LaQeisha William is quite familiar with the strip of West McNichols Road running by Marygrove College and the University of Detroit Mercy. As a longtime resident of the area, it's part of the backdrop of her everyday life.
Although there are churches and commercial establishments along the corridor, for a long time they've been peppered in between a bunch of shuttered and abandoned buildings. Lately, though, this blight has begun to recede a little; new development has taken hold on the strip, bringing additions like the Detroit Sip coffeehouse and the restaurant Simply Breakfast to the area, as well as several other new community meeting spots. It's a change William is delighted to see.
"I’ve been living here for 15 years, and it’s always been so down and bleak,” she says. “And now that they’ve opened more activities and centers. I love it. It’s brightened up the neighborhood."
Located in a former tuxedo shop on McNichols between San Juan and Prairie Streets, HomeBase provides neighborhood residents and the staff headquartered there with 4,000 square feet of flexible office and meeting space.
William is especially excited about the new community center Neighborhood HomeBase, which opened with much fanfare last month on April 25. In addition to serving as a spot for community members to meet, the facility will serve as a headquarters for the Live6 Alliance
nonprofit and the Detroit Collaborative Design Center
, a unit of U-D Mercy’s School of Architecture, and offer space for representatives from the city planning department to meet with local residents and business owners.
William feels the new spot will be a great resource for her family.
“I see my children visiting for the purposes of studying and just relaxing,” she says. “It’s just a different environment, and it’s awesome.”
The opening of HomeBase is tied to a larger endeavor called the Fitzgerald Revitalization Project, a City of Detroit-led initiative to repurpose vacant property in a quarter-square-mile project area of Detroit’s Fitzgerald neighborhood bordered by McNichols Road, Livernois Avenue, Puritan Street, and Greenlawn Avenue. Supported by partners like the Kresge Foundation, the Fitz Forward development team and a Reimagining the Civic Commons grant, the project has also involved establishing a new park and greenway and the rehabbing of 115 vacant homes in the project footprint.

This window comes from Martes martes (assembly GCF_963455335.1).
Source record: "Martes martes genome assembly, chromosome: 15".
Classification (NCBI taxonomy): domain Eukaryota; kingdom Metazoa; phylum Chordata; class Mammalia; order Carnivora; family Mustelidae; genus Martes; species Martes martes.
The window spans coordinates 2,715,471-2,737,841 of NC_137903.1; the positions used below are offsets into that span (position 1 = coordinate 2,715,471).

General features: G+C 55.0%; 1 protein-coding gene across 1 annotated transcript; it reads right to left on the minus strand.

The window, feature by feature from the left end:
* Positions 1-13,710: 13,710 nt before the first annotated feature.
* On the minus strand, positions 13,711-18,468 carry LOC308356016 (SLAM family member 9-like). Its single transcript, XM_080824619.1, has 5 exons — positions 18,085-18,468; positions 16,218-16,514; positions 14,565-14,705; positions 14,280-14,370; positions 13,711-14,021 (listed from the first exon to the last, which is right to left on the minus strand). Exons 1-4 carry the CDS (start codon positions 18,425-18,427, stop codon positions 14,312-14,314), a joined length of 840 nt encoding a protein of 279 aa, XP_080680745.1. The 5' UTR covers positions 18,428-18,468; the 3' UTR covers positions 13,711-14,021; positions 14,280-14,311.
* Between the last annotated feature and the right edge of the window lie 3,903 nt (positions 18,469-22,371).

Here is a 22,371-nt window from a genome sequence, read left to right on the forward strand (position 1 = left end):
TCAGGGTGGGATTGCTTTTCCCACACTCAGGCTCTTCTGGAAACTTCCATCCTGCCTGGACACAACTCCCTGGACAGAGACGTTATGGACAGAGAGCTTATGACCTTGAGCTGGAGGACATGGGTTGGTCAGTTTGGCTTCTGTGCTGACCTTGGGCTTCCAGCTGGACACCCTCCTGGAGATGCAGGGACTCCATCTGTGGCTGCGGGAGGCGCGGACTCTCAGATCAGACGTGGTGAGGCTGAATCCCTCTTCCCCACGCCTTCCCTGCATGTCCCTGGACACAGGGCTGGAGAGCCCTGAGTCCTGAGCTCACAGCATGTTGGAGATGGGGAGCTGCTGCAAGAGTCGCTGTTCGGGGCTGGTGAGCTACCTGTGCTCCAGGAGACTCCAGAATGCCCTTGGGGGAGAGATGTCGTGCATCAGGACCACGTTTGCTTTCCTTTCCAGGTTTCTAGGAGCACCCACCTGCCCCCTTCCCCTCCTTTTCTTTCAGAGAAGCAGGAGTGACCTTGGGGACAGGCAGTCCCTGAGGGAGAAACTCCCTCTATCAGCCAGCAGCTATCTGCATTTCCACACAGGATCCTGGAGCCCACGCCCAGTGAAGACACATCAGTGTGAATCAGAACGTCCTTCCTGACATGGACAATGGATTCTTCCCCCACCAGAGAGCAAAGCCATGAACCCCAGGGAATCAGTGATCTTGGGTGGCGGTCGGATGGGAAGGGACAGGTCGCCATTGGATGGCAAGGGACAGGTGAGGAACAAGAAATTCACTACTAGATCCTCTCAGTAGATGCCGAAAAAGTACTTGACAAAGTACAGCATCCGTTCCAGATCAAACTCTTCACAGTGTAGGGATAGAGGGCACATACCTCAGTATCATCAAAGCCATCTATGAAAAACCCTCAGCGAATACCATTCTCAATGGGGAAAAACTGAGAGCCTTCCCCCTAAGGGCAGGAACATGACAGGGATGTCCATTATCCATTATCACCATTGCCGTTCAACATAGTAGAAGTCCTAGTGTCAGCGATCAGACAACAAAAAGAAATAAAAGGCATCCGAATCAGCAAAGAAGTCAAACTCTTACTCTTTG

Located in a former tuxedo shop on McNichols between San Juan and Prairie Streets, HomeBase provides neighborhood residents and the staff headquartered there with 4,000 square feet of flexible office and meeting space. The Detroit Collaborative Design Center (DCDC) drew up the plans for the facility with input from local residents and future HomeBase tenants.
“We had a vision of this place being seen as a place where people feel welcome and collaborate,” DCDC’s Executive Director Dan Pitera says.
To meet these goals, the DCDC team created a large open area space with three rotating walls that can be transformed into a series of smaller rooms if necessary.
"A block club can have a big meeting, and then they can break out into three smaller groups," says Pitera. "And they can use the conference room as a fourth breakout room."
In addition to meeting space, HomeBase will also feature a rotating art gallery, coworking desk space for businesses and nonprofits, and special tables with chess boards built into them for recreational purposes.
As for the décor, DCDC chose to honor the building’s history by restoring the former tuxedo store’s original tile flooring, deconstructing wood from the structure and turning it into furniture, and reusing tin roof panels from the building's ceiling as design elements throughout the space.
But what about the larger purpose of the building? Mayor Mike Duggan sees HomeBase as fitting into his administration’s strategy of taking the redevelopment of the city to the neighborhoods.
“You have a number of outstanding nonprofits [doing this in Fitzgerald], U-D Mercy has been actively engaged, and the city planning department has been actively engaged,” he says. “Now there’s a central place where all of those groups can work together, and residents from the neighborhood can drop in, see the plans, and get their own opportunity to provide input.”
Beyond just serving as a spot for people to meet, though, Stephanie Harbin, president of the San Juan Block Club, hopes the new community center will prove to be an asset for folks who live in the neighborhood.